Consider this opening line from a recent blog post;
“Discussions about costs are important. No patient should have to worry about whether they can afford the care they need…”
We’ve been saying this for a long time. In particular, prescription drug prices have caused too much financial insecurity for too many people for far too long. But let’s read on…
“At the same time, it is important to look at costs across the health care system and not just the share going toward life changing medicines.” Ok, let’s stop.
Can you guess where this is from? That’s right; it’s the opening line from a blog post written by the drug industry’s Washington lobby group, PhRMA.
To paraphrase: We know that being able to afford your drugs is really important, but if you consider the cost as a portion of overall national health care spending, current drug pricing is quite reasonable…Are you convinced? Probably not.
You’re probably not convinced because your pharmacist just told you the price you’ve been paying for your medications has just inexplicably skyrocketed. You’re probably not convinced because you’ve had to watch an elderly friend or family member struggle to pay for their medication and also afford the necessities of life. You’re probably not convinced because your insurance company has moved your family’s medications to a higher tier and switched out the co-pay for co-insurance because they’re getting too costly to cover.
The problem is that the pharmaceutical industry doesn’t understand or view high prescription drug prices at the personal level. They are looking at it as an abstract economic issue, and in that perspective they find their justification. In the context of total healthcare spending, prescription drugs may be a smaller portion of total expenditure. On that macro level the numbers may not be alarming. But from the standpoint of a person going about their day they are quite alarming.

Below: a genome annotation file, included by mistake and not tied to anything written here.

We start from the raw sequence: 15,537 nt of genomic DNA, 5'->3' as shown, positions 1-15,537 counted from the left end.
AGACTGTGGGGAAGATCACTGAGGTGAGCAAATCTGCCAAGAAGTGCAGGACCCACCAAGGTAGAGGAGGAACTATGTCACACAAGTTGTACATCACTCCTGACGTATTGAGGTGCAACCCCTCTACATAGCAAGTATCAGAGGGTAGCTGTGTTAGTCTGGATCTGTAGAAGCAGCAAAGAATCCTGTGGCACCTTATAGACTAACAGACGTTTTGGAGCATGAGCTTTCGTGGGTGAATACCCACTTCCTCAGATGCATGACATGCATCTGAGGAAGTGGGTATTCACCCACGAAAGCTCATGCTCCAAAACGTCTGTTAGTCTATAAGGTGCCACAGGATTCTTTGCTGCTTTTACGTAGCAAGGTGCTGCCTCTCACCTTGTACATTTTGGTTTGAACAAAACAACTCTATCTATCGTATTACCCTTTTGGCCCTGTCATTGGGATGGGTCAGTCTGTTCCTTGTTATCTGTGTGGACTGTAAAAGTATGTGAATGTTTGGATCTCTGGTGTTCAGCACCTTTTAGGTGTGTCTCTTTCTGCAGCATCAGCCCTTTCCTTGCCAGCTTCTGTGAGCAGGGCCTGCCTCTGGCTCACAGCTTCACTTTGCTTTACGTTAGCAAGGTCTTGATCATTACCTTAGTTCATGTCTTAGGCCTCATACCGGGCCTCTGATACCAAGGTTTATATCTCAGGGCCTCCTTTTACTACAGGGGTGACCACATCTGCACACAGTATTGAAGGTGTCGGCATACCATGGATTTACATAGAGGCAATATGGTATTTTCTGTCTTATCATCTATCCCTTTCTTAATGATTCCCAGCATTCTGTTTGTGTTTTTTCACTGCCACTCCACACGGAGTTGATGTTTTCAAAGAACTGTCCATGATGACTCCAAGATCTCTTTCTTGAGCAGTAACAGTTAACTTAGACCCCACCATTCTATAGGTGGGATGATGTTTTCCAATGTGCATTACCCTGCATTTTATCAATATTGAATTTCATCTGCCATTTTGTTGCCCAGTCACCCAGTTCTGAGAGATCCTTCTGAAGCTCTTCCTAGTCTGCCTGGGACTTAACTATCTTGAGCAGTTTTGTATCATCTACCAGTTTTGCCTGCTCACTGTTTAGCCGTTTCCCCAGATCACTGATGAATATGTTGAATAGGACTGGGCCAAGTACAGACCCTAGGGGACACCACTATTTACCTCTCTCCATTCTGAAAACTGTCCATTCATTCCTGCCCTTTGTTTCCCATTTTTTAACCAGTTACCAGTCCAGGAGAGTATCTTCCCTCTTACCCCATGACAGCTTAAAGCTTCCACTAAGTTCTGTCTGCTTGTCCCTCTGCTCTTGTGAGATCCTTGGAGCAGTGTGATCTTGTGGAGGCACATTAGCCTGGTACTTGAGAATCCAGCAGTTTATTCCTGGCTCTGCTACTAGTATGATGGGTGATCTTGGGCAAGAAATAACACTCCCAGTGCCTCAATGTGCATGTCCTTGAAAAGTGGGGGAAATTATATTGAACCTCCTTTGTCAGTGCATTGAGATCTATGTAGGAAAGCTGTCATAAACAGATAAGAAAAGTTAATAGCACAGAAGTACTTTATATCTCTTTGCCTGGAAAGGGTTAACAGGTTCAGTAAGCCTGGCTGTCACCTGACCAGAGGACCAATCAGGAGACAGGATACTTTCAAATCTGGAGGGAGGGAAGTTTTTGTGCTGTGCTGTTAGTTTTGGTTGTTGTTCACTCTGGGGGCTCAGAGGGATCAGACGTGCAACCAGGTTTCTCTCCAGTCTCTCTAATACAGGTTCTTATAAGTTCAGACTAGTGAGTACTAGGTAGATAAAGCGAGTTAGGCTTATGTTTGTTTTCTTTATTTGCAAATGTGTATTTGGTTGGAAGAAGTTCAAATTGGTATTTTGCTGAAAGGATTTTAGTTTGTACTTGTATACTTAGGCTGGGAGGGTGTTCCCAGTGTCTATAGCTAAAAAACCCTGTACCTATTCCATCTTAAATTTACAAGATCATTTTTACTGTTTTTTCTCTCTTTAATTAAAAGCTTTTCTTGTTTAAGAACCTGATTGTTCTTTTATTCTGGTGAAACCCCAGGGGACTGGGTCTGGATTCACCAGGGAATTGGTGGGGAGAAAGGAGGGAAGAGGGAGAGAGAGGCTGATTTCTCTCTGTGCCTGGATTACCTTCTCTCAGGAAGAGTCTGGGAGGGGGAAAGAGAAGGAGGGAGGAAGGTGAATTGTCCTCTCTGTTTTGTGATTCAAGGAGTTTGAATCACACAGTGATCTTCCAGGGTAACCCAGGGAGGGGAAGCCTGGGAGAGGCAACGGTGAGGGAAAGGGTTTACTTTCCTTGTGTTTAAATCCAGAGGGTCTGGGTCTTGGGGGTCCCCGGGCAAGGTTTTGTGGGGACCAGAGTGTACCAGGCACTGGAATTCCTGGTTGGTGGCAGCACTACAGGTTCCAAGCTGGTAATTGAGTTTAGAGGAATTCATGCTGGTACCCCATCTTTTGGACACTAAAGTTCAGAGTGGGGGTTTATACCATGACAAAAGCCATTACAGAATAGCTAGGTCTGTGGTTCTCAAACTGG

The pharmaceutical industry wants Americans to believe that they empathize with their situation. But considering that they’re not willing to actually lower prices, or even slow down the rate of their price hikes, it makes their attempt at empathy seem hollow.
Safe and affordable medications are available, but action needs to be taken to make sure Americans can access them. Congress needs to act now and open up personal importation of prescription drugs from Canada so Americans, at the very least, will have an alternative that will allow them to get the drugs they need at an affordable price.